Pro Tip: As you cut, it can help to hold the stalk with your non-cutting hand using the bridge method.

Form a bridge over the stem, with your thumb resting on one side of the stalk. Your palm should form an arch above the length of the stalk where you’ll be cutting. Carefully move the knife under the center of the bridge, and then slide the knife back towards you out from underneath your helping hand. 

This will help you hold the stem steady for more precise cutting as you carve out three evenly sliced pieces.

Next, you’ll switch to the claw method as you lay the three strips together and move your knife up the stalk to create horizontal cuts. Unlike cutting rectangles, you’ll want to cut the stem into smaller pieces when dicing, forming cubes rather than rectangles. 

As always, guide your knife up the stem with the knuckles of your claw grip, cutting each piece to be about half an inch long or even smaller if you’d prefer.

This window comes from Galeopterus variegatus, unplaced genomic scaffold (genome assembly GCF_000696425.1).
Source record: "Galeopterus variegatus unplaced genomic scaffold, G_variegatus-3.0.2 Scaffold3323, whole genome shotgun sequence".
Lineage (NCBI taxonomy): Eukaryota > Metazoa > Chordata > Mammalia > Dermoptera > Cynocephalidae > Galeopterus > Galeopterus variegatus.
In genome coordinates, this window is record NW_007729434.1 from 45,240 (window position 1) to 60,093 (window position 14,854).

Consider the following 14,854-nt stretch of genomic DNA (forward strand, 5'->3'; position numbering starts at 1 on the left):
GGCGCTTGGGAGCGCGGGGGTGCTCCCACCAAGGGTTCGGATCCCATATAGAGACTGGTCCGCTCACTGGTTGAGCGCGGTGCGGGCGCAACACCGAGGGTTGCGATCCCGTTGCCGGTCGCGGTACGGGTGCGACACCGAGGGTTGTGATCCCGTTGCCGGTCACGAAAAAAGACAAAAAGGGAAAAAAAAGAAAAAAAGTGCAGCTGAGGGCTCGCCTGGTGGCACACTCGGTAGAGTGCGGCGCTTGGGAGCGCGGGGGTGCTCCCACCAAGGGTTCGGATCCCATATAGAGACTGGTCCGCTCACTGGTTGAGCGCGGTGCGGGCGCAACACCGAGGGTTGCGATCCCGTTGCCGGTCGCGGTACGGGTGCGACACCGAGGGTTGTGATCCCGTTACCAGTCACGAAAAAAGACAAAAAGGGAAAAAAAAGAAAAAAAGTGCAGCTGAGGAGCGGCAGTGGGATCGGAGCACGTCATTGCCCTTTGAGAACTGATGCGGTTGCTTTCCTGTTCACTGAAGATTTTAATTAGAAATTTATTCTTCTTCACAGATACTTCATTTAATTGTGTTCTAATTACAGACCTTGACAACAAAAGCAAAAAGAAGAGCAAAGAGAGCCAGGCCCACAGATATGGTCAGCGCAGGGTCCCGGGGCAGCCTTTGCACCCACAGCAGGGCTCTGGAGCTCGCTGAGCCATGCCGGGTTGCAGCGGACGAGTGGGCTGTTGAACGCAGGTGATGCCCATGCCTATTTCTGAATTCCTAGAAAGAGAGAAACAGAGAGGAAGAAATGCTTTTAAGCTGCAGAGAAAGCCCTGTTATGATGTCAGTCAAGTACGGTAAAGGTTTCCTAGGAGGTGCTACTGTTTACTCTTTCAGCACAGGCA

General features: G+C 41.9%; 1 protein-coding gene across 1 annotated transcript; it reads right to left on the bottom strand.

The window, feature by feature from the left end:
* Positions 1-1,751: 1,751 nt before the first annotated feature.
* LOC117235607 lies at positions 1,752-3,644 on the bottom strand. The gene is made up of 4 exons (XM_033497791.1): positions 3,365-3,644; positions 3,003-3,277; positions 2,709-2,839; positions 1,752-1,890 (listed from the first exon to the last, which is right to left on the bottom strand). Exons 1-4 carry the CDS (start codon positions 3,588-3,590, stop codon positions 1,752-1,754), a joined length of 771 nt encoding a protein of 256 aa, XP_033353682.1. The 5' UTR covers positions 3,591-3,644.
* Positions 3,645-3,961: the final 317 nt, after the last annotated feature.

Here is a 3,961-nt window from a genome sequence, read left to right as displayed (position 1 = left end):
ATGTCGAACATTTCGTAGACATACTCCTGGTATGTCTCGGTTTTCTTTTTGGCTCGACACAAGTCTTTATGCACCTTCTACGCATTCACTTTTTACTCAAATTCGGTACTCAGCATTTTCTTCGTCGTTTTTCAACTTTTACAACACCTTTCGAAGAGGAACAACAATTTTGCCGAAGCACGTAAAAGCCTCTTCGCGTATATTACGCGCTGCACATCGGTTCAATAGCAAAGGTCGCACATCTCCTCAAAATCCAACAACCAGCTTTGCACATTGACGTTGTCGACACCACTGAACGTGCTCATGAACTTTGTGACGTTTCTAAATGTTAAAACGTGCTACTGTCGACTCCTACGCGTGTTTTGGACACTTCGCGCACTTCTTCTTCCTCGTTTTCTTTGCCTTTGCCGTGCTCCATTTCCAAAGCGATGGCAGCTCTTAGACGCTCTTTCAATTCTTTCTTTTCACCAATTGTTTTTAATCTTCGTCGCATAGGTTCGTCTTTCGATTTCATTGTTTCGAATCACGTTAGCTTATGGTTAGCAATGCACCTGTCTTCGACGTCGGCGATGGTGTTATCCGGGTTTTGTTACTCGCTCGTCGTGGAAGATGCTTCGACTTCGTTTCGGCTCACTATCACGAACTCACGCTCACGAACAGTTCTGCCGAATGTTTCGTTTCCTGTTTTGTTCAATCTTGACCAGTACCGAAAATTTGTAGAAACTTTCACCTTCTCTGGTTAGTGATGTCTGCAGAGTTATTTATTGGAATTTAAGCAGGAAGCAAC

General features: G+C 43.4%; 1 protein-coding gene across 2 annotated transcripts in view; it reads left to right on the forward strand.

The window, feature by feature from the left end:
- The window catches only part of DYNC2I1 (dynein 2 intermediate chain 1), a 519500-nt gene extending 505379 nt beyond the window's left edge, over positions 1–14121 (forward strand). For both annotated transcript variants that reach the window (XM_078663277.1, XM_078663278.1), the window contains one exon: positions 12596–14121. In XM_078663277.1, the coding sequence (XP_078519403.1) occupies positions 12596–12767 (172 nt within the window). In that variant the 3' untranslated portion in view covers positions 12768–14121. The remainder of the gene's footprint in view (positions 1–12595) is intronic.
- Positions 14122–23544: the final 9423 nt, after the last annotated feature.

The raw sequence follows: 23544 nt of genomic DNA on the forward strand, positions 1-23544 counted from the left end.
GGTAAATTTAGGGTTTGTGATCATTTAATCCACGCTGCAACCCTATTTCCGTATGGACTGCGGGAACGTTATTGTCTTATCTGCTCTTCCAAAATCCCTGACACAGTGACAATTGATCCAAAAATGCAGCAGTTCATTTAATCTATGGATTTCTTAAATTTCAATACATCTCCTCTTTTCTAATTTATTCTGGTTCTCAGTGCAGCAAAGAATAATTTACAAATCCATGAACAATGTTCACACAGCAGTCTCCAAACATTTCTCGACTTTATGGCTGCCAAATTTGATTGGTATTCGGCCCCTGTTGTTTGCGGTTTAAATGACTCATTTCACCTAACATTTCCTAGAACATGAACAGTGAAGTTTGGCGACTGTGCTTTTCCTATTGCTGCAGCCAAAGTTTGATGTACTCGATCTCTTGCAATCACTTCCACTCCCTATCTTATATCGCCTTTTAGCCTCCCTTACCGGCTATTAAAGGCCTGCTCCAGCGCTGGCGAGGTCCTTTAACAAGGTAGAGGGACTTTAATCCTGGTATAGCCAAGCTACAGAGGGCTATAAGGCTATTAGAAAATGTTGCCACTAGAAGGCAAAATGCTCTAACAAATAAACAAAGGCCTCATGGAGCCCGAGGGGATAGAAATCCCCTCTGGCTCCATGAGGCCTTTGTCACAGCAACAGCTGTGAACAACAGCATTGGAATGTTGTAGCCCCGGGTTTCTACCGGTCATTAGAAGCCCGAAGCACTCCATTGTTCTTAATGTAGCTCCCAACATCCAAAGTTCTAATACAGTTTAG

4. Whole Bok Choy Leaves for Salads

With the plethora of nutrients and mild, peppery flavor, bok choy leaves make a great salad base that can pair well with most other ingredients. 

Green onions, uncooked crunchy ramen noodle crumbles, mandarin oranges, sunflower seeds, and sesame oil or soy sauce-based dressing are great options. You could also use these greens as an alternative to kale, spinach, or spring mix in your go-to salads if you want to try something a little different. 

After washing the leaves and separating them from the stems, dry the leaves, and use them whole or roughly shred them with a chef’s knife or kitchen sears.

5. Baby Bok Choy for Pad Thai

Baby bok choy is similar to the more mature vegetable but scaled down and slightly milder in flavor. The stems are usually short and thick, while the leaves are smaller. 

Using baby bok choy in pad thai is ideal because you can cook the veggie as is without needing to separate the leaves and the stalks, as you do with regular bok choy. It can be a simple time-saver.

How Should You Store Your Chopped Bok Choy?